This is my blog, my life, I happen to be a mother and the blog reflects the things on my mind. If it’s not interesting or entertaining for you, there are many millions of other blogs you could try, including some very good ones in my sidebar. As far as subject matter is concerned, I haven’t made a conscious decision not to post personal stuff, and you’ll see that the Tadpole category has always been the most frequent, but I am simply not in a relationship (my other pet subject in the past) and don’t like to gossip about my friends, or write about writing a book.

    Personally, after the rollercoaster year I had in 2006, quiet is good. I don’t intend to live through drama to satisfy readers’ needs, so perhaps you might prefer a soap opera?

    Comment by petite — January 22, 2007 @ 5:24 pm

  63. Well said Petite. (#62)

    It is your blog/life, and I really enjoy reading it. As I have a young daughter (nearly 2 years old )I atually enjoy the Tadpole rearing bits the most. You have had an interesting and challenging last year and I think you write about it in a very entertaining way.

    Keep up the excellent work !!

    Comment by Neil — January 22, 2007 @ 5:35 pm

  64. Hear, hear! (#62)

    Comment by Sparkle — January 22, 2007 @ 5:54 pm

  65. Beautifully written post, petite. I think most people can enjoy the tadpole posts, with apparently one curious exception, as we’ve all been children at one time!
    Mermaids seem to be a fascination for young girls, and your story reminded me of an amateur dramatics play my mother took me to. The plot was about a man who fell in love and married a mermaid, and in order to hide the fact to neighbours and friends that she was a mermaid, she was wheelchair bound with her tail covered by a blanket – this sounds bizarre I know, and I hope my memory serves me well. I spent the whole play praying that the blanket would slip and I would get a glimpse of the mermaid’s tail. Even at the curtain call, when the actress showed her 2 legs, I was still convinced that she was a mermaid with magical powers who could switch to a human whenever she wanted to.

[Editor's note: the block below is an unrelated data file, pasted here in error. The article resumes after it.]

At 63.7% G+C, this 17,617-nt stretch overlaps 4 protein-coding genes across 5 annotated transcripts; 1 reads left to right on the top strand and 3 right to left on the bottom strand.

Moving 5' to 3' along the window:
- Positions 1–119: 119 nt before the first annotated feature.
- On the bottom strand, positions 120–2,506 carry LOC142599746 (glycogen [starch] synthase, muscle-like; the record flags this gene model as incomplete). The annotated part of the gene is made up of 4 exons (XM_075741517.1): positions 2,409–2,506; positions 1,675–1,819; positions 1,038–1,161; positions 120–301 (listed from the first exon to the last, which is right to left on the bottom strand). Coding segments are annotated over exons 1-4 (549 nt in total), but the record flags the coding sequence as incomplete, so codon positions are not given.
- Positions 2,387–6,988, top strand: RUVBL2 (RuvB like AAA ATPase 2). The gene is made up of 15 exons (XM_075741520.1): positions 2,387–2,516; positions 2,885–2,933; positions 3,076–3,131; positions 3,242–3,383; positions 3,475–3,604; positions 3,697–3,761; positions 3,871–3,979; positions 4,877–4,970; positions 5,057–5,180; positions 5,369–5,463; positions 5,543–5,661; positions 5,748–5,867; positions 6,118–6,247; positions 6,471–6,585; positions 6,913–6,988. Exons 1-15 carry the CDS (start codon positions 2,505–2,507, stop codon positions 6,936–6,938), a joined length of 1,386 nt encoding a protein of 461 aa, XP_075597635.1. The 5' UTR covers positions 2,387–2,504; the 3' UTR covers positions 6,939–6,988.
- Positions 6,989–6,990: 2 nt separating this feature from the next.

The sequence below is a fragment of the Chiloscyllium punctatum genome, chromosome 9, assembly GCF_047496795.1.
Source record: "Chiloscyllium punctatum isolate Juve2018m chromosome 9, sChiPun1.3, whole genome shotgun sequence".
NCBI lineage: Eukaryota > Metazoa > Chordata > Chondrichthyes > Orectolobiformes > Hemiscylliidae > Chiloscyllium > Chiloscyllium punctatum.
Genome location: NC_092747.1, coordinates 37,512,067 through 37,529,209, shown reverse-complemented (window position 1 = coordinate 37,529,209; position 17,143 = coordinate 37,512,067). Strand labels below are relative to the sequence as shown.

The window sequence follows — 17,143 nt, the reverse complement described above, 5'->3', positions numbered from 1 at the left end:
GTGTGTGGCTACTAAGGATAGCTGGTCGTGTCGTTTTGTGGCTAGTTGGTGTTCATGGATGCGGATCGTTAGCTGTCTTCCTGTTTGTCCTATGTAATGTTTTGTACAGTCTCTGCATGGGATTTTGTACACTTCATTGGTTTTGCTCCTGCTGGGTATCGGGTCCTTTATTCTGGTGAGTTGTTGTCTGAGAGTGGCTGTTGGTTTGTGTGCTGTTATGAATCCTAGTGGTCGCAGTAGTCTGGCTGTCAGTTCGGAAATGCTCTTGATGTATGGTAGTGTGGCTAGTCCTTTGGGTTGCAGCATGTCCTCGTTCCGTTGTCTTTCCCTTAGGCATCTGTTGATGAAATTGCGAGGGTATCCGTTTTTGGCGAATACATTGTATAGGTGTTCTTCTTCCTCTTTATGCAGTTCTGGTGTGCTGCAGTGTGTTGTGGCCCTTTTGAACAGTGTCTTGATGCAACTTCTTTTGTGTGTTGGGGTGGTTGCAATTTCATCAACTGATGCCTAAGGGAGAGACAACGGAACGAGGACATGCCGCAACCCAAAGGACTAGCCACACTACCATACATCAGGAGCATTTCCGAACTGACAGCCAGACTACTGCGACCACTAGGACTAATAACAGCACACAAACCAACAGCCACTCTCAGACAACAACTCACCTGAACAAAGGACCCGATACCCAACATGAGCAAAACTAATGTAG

I have to add that my television fodder in those days was ‘I dream of Genie’, ‘Bewitched’ and a talking horse called ‘Mr Ed’ – yes, I’m positively ancient. But those shows had real people and real animals, not animated ones, so anything was possible for a 7 year old.

    Comment by Sarah — January 22, 2007 @ 7:11 pm

  66. Is it only me who had a feminist re-reading of the original Little Mermaid story once I grew up?

    I saw a clear message that women should shut up and endure pain even when the man they loved took up with someone else.

    Of course, before fairytales were published in collections by men like HCA and Grimm, they were tales told by women. The men usually replaced the wise old women with wicked witches. So by the time the Disney versions turn up the tale has been subverted twice.

    In Women Who Run With the Wolves, Clara Pinkola Estes compares the original versions with the published versions. Very interesting stuff!

    Comment by the_editter — January 22, 2007 @ 11:15 pm

  67. I used to love the Little Mermaid and i had a video of it (not cartoons) which i adored. It had the sad ending and i’ve been looking for it for ages. Does anyone know which one i am referring to?

    Comment by mel — January 24, 2007 @ 12:57 pm

  68. @Sally

    Life is hard enough without finding out all the gruesome bits aged one to four! With well developed imaginations they may be able to cope with the tricky stuff later on in life

    I wasn’t suggesting all doom and gloom, but I suppose that you grew up without strange family hardship when you were small? Kids need nice romantic stories, but they don’t necessarily need the American Dream shoved down their throats by Disney either…

    Comment by fruey (Let's Have It) — January 26, 2007 @ 1:13 pm